New hydropower plants need planning permission from the local authority, plus three permissions from the Environment Agency. Getting planning for new reservoirs would be controversial but as most small schemes use existing infrastructure, this shouldn’t be particularly onerous. Even big schemes such as Glendoe in Scotland aren’t particularly controversial as these are largely built underground.
Environment Agency permissions include an abstraction or impoundment licence, needed even though in most instances the water gets put back into the watercourse a few metres downstream. The EA will also want to see a fish pass installed, a dedicated channel allowing fish to bypass a spinning water turbine. Finally the EA needs to be satisfied the scheme won’t pose a flood risk. This means the scheme mustn’t affect the structural integrity of the river bank and that it has been built properly. Schemes may also need a sluice gate to allow excess water through when levels are high to reduce the risk of flooding.
Hughes says he is pleased the EA is trying to make the licensing process easier. “I am encouraged that the EA has appointed a number of people around the country to help streamline the process.”
The different types of hydro scheme
There are two different types of hydropower scheme: run of water and those supplied by a reservoir. The first is located on a river or stream and simply diverts part of the flow through a turbine. The greatest potential for new schemes comes from existing infrastructure such as old watermills and weirs. Getting permission coupled with the cost of building schemes where nothing existed before is likely to be very difficult and expensive. According to the EA’s Steve Naylor, hydropower schemes can operate for nine to 10 months of the year typically, (during high summer low flow rates mean schemes can’t operate). This depends on prevailing weather patterns. In wet years schemes could operate all year round but lie idle for longer during dry years.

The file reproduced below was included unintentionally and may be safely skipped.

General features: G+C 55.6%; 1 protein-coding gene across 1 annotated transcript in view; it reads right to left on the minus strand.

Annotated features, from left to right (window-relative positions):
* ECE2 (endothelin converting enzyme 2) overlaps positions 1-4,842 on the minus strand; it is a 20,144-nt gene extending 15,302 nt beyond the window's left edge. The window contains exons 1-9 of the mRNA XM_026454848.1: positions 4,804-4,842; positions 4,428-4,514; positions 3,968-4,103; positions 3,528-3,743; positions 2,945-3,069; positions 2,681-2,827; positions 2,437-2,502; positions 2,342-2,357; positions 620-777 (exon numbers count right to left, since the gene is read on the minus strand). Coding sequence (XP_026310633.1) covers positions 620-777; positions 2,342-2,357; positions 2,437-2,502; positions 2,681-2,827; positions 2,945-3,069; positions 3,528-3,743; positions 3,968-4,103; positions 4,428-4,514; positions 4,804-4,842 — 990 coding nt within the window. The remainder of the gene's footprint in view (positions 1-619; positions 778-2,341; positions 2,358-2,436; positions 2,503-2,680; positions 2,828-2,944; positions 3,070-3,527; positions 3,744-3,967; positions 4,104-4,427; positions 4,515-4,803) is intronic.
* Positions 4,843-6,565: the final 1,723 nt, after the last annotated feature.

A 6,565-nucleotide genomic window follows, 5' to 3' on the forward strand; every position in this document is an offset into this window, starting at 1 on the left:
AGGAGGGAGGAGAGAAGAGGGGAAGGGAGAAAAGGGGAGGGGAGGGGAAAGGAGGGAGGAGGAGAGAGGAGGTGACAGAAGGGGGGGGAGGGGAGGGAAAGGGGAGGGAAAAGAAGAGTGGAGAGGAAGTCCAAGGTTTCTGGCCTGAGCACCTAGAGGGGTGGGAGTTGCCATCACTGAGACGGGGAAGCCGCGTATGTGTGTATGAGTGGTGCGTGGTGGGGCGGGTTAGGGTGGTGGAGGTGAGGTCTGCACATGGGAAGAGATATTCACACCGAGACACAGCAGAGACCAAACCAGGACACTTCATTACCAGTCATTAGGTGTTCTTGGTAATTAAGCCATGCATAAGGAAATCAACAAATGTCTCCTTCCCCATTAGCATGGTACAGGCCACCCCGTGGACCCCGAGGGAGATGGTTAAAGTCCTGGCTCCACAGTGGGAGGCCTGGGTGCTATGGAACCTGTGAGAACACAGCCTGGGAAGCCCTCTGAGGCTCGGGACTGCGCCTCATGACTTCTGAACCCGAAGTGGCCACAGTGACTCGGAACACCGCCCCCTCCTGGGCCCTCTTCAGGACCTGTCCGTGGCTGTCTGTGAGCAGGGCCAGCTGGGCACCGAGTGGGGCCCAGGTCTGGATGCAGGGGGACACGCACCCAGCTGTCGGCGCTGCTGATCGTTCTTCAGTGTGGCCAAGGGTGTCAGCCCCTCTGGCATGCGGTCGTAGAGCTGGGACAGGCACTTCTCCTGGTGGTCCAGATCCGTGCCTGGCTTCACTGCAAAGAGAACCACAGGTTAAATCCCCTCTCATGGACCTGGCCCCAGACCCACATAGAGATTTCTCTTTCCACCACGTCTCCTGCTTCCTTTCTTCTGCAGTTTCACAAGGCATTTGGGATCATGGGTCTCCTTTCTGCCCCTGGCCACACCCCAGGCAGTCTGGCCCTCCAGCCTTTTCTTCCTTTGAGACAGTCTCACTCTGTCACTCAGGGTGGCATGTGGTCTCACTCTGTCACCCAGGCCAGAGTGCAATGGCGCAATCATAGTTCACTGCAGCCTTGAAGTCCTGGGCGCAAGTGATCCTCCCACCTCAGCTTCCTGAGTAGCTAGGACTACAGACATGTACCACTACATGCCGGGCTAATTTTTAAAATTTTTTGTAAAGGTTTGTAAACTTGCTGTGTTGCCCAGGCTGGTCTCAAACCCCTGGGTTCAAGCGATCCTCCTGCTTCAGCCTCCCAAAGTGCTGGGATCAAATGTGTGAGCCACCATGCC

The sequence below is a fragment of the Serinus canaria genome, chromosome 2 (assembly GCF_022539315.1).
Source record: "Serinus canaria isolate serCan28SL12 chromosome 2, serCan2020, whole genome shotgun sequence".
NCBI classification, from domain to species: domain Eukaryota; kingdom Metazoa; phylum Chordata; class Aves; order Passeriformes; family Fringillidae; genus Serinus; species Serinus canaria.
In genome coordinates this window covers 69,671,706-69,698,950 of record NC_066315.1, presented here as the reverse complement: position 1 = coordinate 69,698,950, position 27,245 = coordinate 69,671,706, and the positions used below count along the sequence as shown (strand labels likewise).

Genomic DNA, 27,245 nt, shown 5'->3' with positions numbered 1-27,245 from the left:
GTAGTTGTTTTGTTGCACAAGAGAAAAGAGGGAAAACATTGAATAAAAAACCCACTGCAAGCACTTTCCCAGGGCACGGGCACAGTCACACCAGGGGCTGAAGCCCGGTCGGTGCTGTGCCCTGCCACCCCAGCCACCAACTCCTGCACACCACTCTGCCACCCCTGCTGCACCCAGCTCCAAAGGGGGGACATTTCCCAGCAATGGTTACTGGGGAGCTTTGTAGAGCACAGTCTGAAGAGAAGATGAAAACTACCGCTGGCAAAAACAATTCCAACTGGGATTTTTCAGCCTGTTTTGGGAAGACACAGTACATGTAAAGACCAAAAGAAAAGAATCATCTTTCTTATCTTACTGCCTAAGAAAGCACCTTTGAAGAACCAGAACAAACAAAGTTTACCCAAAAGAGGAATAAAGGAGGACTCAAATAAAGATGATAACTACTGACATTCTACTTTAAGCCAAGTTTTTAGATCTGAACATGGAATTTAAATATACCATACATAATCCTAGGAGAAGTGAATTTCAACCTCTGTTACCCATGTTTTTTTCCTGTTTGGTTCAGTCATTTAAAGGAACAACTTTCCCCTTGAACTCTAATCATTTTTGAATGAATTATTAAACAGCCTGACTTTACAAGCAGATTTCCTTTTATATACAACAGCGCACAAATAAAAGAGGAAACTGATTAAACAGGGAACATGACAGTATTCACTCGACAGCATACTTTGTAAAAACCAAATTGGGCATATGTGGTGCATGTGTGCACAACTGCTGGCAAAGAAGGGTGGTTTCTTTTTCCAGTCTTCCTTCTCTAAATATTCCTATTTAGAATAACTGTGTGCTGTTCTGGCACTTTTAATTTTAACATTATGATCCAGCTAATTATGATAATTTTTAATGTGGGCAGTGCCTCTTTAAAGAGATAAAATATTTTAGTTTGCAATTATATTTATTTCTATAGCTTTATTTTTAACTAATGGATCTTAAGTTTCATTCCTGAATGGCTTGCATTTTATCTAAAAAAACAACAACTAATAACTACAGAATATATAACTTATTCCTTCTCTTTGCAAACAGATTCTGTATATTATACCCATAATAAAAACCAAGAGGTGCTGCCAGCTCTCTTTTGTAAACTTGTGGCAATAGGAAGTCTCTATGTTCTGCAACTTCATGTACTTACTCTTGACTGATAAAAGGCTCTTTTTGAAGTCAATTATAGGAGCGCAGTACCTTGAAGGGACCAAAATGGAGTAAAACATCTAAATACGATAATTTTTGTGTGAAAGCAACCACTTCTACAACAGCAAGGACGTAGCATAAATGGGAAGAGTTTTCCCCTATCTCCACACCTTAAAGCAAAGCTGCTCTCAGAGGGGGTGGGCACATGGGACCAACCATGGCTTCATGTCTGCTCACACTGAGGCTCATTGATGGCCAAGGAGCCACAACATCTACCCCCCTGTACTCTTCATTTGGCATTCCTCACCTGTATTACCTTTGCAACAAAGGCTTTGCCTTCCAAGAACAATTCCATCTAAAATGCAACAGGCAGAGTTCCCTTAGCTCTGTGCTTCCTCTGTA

Storing water in a reservoir is the other way of generating power from water. The greater the height between the water turbine and the reservoir surface, the more power can be produced. Power can be produced from reservoirs specifically built for this purpose or from drinking reservoirs. The latter are usually built on a river course and a flow of water from the reservoir needs to be maintained so could be used to generate power. Five new storage reservoirs are planned for the UK and could incorporate a hydropower plant.
A variation is the pumped storage plant. These are built to store power generated from other sources which can’t be easily turned off such as nuclear plants. They can also store power generated by wind turbines during the night. Water is stored in a high level reservoir and released when power is needed quickly, typically when people switch their kettles on during the ad breaks in the middle of a popular TV programme. The flow of water generates power and is stored in a second, low level reservoir. The excess power is used to pump this water back up the hill to the upper reservoir. There are two schemes in Wales including Dinorwig in Wales which opened in 1984. This is the largest in Europe and can go from nothing to its maximum 1800mW output in 16 seconds. Two new schemes are being planned for Great Glen area of Scotland and will have an output of 900mW.